It also stalled his Test career, with the wing being 13 appearances short of a 60-cap threshold required to meet selection criteria for those players who moved outside Wales after that policy was introduced.
Cuthbert then touched down twice when Wales crushed England 12 months later to secure more silverware, and such consistent form helped elevate him to the 2013 British and Irish Lions Test team in Australia.
But at 29, he now has a different challenge and focus and is set to line up for Exeter against European champions Saracens in Saturday’s Premiership final at Twickenham.
“It is quite weird watching it all with Wales,” Cuthbert told Press Association Sport.
“I have been there and done it in terms of winning a Grand Slam, and I know the feeling. It is such a good feeling, and you miss that sort of thing more than anything. You miss that excitement.”
Cuthbert, though, has been an important part of Exeter reaching a fourth-successive Twickenham showpiece – just nine years after attaining Premiership status.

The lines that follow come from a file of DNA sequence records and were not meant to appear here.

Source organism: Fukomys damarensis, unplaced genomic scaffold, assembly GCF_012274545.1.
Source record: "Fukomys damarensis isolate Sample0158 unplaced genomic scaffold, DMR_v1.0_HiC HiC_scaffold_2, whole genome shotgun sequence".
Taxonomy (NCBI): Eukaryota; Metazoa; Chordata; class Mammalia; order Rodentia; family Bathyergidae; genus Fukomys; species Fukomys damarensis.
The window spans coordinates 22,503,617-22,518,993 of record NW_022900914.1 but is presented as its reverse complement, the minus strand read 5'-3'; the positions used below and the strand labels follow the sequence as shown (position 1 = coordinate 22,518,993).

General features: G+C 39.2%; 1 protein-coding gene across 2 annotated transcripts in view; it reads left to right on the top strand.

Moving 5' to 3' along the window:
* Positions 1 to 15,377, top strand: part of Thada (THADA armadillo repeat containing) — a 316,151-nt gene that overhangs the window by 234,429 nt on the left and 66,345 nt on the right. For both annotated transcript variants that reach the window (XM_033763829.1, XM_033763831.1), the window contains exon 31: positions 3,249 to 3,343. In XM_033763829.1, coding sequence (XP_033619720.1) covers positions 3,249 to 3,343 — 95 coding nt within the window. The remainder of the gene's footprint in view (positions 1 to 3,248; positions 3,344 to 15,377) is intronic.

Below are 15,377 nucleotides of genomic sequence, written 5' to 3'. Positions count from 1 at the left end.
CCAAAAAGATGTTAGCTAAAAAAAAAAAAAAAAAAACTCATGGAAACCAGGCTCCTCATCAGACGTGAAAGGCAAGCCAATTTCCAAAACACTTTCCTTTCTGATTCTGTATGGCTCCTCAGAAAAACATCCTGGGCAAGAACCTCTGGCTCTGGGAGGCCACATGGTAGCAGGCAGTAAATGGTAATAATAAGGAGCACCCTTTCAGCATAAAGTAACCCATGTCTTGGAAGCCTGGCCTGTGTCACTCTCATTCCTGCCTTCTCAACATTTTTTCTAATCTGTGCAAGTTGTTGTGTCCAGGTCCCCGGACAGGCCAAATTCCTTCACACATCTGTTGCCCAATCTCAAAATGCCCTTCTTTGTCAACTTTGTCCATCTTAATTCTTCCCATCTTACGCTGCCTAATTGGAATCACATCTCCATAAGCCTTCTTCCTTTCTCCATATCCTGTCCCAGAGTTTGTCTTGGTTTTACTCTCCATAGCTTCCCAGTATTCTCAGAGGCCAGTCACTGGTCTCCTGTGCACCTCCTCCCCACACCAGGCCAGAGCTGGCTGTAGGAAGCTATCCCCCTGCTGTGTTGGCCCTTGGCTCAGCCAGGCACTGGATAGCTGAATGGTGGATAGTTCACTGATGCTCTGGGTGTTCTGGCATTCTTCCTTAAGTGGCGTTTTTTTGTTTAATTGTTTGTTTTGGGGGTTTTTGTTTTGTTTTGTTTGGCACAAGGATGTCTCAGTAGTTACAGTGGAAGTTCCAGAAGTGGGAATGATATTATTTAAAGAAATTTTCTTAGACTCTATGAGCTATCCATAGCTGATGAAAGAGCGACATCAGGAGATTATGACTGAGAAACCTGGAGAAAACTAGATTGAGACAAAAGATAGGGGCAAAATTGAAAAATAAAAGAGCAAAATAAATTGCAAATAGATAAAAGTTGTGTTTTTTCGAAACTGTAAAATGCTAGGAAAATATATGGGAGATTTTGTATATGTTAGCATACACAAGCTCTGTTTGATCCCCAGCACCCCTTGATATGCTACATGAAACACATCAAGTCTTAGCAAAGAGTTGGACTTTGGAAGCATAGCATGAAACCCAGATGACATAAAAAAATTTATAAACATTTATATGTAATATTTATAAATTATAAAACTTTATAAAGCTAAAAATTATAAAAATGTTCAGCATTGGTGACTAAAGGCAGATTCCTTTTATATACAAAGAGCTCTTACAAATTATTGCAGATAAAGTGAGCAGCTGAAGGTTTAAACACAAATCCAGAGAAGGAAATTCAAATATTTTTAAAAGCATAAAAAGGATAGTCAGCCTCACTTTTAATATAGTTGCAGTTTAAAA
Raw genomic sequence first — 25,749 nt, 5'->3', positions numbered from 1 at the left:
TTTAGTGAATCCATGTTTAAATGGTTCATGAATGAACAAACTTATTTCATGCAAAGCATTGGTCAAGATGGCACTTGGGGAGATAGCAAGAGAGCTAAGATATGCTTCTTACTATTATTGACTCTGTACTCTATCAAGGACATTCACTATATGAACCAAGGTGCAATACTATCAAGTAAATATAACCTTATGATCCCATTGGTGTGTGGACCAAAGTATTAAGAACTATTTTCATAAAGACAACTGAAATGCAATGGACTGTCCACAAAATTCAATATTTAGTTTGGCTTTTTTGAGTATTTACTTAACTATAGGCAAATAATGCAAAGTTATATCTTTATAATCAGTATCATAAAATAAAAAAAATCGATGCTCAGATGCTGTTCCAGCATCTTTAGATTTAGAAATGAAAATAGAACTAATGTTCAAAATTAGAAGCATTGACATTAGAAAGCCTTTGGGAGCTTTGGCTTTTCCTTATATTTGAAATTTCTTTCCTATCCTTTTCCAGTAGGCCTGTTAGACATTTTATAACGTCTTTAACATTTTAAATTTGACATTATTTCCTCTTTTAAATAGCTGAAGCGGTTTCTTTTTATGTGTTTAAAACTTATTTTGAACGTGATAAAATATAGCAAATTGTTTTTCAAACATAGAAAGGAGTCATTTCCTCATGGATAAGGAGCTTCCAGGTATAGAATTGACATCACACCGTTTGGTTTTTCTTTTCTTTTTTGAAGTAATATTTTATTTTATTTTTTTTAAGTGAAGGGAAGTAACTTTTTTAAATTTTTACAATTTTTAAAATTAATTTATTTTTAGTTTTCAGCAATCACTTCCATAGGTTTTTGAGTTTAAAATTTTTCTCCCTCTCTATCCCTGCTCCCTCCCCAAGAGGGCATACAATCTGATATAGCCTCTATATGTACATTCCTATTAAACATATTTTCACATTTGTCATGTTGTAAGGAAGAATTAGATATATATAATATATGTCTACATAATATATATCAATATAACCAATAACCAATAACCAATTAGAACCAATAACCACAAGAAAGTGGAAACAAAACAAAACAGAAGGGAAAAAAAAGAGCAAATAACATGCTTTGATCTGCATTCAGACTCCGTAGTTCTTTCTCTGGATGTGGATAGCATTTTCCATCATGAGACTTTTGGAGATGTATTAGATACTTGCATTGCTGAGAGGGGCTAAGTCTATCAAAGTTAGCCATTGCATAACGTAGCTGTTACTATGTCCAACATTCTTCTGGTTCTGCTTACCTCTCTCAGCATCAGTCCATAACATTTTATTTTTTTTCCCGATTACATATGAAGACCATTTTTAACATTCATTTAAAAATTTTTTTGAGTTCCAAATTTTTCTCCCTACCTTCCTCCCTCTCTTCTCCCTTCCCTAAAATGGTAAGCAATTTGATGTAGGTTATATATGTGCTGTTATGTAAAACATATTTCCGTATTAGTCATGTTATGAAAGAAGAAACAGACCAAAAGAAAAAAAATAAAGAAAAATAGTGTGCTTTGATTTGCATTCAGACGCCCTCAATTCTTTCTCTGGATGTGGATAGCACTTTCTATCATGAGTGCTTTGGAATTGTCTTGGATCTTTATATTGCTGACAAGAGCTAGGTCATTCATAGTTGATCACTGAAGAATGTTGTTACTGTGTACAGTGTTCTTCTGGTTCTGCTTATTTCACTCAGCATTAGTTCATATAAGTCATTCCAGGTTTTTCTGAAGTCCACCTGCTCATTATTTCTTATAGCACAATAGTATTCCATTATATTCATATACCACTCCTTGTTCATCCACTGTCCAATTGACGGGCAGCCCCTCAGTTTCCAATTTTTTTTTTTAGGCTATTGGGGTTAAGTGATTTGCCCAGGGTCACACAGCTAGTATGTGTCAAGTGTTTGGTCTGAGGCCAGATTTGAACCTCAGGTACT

“To have a chance of winning a Premiership final in my first year, that’s one of the reasons why I came here,” he added.
“They are the big games you want to be playing in, especially at club level.
“One hundred per cent and probably more, it has met my expectations in terms of how good the boys are down here, the coaching, how they look after you.
“I am enjoying my rugby more than ever, and to get a win on Saturday would top off a great season.
“I feel like I have come on leaps and bounds since I joined Exeter in terms of my game and game-management, and I am just enjoying playing rugby again.
“I enjoyed my time at the Blues, but I just needed a new experience. It was too good an opportunity to turn down.
“I feel I still have a lot more to give, and being a bit more fresh-minded opened my eyes a bit more.
“It’s very simple at the end of the day, the game of rugby. I reckon maybe when I was in Wales, I was sort of looking at it too deeply, really.”
Cuthbert will be 31 when his existing Exeter deal expires in 2021, and any hopes of possible further Wales honours are for another day.
At the moment, it is a watching brief when it comes to Wales – not that it has lowered his excitement level one bit ahead of the World Cup later this year.
“I think if Wales keep the right boys fit, hopefully they have a good build-up, and if they win their group they could go all the way,” he said.
“They have got a very settled team with a few boys coming back, and I will be excited to watch from afar.”
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